Quiksilver Pro Gold Coast preview

Kelly Slater just turned 40 and can still contort his body as much as ever. Joli

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Old Men And The Sea

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Youth will go head-to-head with experience at the Quiksilver Gold Coast Pro. GalleryPhoto Gallery

As you may well know, Kelly Slater turned 40 last week. Now, we don't have to go rehashing his career again, or pondering what kind of fin system he's going to bemuse us with when he paddles out for the Quiksilver Pro Gold Coast. But the 40 thing? Yeah, we've gotta talk about that.

40 years old. He's not the oldest guy on tour. That would be Taylor Knox, who hit the 4-0 mark last May. And clearly, he's not the youngest. That's Kolohe Andino, who just recently qualified for the big leagues last December. But the year Brother Andino was born, Slater won his second world title and the Pipe Masters, where Kolohe's dad was in the semis.

Slater won this event in 2008 and 2011. He has experimented with short boards here that fit right in the pocket of smaller days at Snapper. The question is, can he do it at 40?

"Kelly is kind of a freak, but he surfed so much as a kid and was a student of the game from a young age. He's really into his diet and what he puts in his body, which is maybe just as important as the other stuff. He's kind of a binge trainer," said Knox with a laugh. "We talk about different foods and diets, for sure."

Whether or not it has to do with eating his veggies, Slater is not the first athlete to defy age. The first name that comes to mind, particularly for Americans, is Brett Favre. Favre played field general to eight division championships and two Super Bowls. As a 40-year-old Minnesota Viking in 2009, he had his best completion percentage ever and passed for more than 4,000 yards. The Vikings went 10-6 and won the NFC North.

Then there was U.S. swimmer Dara Torres, who picked up two silver medals at the 2008 Olympics. Czech women's tennis world champ Martina Navratilova, who had a record 167 career titles over 30 years, took her last Grand Slam title at age 49.

Who can forget that George Foreman came back from a 10-year retirement to knock out Micheal Moorer at 45? Hank Aaron was 42 when he belted his last homer, and there's been a host of knuckleballers hanging around Major League Baseball long enough to qualify for AARP benefits. Californians will remind you that Kareem Abdul-Jabbar led the Lakers to the NBA championships in '88 as a 40-year-old. Hockey legend Gordie Howe was still on the ice at age 52!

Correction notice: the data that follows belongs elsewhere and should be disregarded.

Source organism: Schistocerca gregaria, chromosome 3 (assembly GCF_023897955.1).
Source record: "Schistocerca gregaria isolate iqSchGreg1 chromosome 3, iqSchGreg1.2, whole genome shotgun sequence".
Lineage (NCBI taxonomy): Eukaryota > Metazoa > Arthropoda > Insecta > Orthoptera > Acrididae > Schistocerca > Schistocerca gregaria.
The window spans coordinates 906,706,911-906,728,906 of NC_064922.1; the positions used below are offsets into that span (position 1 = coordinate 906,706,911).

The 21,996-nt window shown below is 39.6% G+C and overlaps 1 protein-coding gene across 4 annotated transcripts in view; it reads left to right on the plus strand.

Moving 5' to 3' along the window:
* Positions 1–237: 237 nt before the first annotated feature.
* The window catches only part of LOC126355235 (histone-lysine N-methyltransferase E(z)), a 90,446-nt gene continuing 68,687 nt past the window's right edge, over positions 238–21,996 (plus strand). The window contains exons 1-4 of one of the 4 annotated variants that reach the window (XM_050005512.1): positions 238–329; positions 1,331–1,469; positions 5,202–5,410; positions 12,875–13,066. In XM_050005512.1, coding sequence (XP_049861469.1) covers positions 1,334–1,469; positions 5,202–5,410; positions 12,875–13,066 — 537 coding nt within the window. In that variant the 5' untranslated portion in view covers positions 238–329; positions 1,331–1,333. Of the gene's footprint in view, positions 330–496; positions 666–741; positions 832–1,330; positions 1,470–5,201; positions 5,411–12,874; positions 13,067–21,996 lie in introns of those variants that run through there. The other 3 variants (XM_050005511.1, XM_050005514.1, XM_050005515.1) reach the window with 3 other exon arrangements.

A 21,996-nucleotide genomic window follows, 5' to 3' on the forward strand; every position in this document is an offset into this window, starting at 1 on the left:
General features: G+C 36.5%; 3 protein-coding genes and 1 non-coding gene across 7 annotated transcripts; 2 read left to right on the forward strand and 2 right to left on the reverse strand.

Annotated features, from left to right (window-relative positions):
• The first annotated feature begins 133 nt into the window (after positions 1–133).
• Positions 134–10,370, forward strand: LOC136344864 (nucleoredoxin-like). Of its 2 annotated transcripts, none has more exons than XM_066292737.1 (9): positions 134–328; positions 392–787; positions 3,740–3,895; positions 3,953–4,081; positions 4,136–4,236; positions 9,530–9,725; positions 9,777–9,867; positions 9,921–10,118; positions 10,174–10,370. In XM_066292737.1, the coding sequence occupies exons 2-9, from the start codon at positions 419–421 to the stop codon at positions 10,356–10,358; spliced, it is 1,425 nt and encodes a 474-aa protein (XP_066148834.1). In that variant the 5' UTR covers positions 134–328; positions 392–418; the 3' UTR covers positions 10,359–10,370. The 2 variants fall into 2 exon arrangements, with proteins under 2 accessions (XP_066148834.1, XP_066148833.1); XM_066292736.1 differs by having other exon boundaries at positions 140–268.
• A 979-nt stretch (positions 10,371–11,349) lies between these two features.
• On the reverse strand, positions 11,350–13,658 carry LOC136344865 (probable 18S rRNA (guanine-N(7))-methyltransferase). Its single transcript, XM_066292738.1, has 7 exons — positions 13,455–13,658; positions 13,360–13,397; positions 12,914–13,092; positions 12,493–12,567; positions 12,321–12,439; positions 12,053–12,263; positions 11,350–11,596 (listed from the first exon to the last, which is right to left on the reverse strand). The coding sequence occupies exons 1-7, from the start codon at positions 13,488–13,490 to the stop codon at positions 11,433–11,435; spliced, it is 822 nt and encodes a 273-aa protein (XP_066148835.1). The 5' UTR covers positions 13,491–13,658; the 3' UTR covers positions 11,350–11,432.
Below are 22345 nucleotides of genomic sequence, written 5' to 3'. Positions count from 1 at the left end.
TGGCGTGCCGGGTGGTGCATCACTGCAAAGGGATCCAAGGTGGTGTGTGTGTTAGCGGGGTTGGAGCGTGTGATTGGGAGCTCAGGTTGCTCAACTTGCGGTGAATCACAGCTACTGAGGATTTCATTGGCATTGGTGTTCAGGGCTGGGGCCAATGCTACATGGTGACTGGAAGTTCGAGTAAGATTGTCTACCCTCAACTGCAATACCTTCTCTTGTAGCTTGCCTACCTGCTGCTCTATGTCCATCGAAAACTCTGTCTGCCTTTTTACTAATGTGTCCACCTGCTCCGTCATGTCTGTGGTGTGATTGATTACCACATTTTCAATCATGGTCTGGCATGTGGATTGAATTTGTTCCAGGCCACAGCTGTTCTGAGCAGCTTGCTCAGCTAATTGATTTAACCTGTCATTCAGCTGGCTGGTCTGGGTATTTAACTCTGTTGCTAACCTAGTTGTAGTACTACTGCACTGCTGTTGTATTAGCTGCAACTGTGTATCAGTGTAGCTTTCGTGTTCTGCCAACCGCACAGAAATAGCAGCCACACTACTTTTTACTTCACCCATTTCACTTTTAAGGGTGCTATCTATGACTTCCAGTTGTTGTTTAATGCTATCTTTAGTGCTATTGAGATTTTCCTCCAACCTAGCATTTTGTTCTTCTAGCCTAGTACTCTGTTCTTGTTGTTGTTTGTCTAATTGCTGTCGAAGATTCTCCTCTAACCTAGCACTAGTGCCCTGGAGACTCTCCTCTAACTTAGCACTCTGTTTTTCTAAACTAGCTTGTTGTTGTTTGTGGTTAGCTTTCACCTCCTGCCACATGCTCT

Australians are probably more aware of Trevor Hendy, a famed Ironman who is still in phenomenal shape at age 43. Slater has been known to pal around with him in Oz.

Slater probably knows which golfers stayed dangerous well past 40, but can you compare that to the physical requirements of winning Teahupoo? MMA warrior Randy Couture was still punishing opponents at 47.

Board sports can be rough on the body. Tony Hawk, an exception, just put out a video part at age 43. Snowboarders get a few good years in the pipe or slopestyle competitions before they either bag it or enter boardercross. But, realistically, surfing allows for much longer careers.

Our sport has had some timeless athletes, as well. Tom Curren was a factor in the 2006 X Games at 42. Mark Occhilupo is 45 and won a few Prime heats last year. Lisa Anderson, 42, is going to take a crack at the Roxy Pro trials.

"I've really had a different approach over the last six years," said Knox. "Paul Hiniker [a surfing personal trainer] has shown me a ton of new dynamic exercises that have kept me and my body moving freely. It helps to have someone training me that surfs a lot and understands what movements the body has to go through. A lot of the stuff has to do with a swiss ball and using your own body weight." (They have a video called "Surf Exercises" dedicated to illustrating this.)

So, who might be able to take the Gold Coast Pro from the old champ this year? Historically speaking, that would be Joel Parkinson, who finished No. 2 last year, or Taj Burrow, who finished No. 4. Each of them has also won this event twice in the past. They are 30 and 33, respectively, and with the length of careers longer than ever these days, their ages make them merely middle schoolers. The same goes for 30-year-old two-time world champ Mick Fanning. To put things in perspective, Tom Carroll retired at age 32.

"Fanning and Parkinson have really put in a lot time in the last couple of years into their training and seem really hungry -- especially Parko because he still hasn't won one yet," added Knox. "Mick is pretty fired up this year, as well. He's going to be dangerous, for sure."

Of course, everyone would like to see Ventura's savant kid, Dane Reynolds, who recently dropped off the tour, take this one as a wild card. Exciting? Yes. But he never had any contest sense when he was competing regularly, so it's unlikely.

A couple of very good bets would be 2011 No. 3 and No. 9, Owen Wright and Julian Wilson. Wright just turned 22 and Wilson is 23. They have a good bit of experience now, and youth. Wilson just won the Breaka Burleigh Pro and they've both had Slater's number in the past. Then there's Brazil's 18-year-old Gabriel Medina, who won two contests in half a season last year as, basically, an embryo.

Slater could easily go out on top -- retire now as the best there ever was. But he could just as easily stick around and dominate for another year. Either way, the Gold Coast's first Bleach Festival has been getting the whole region fired up for the big 2012 kickoff. The Quik Pro runs from Feb. 25 to March 7. But once the scores start dropping, age will just be another number.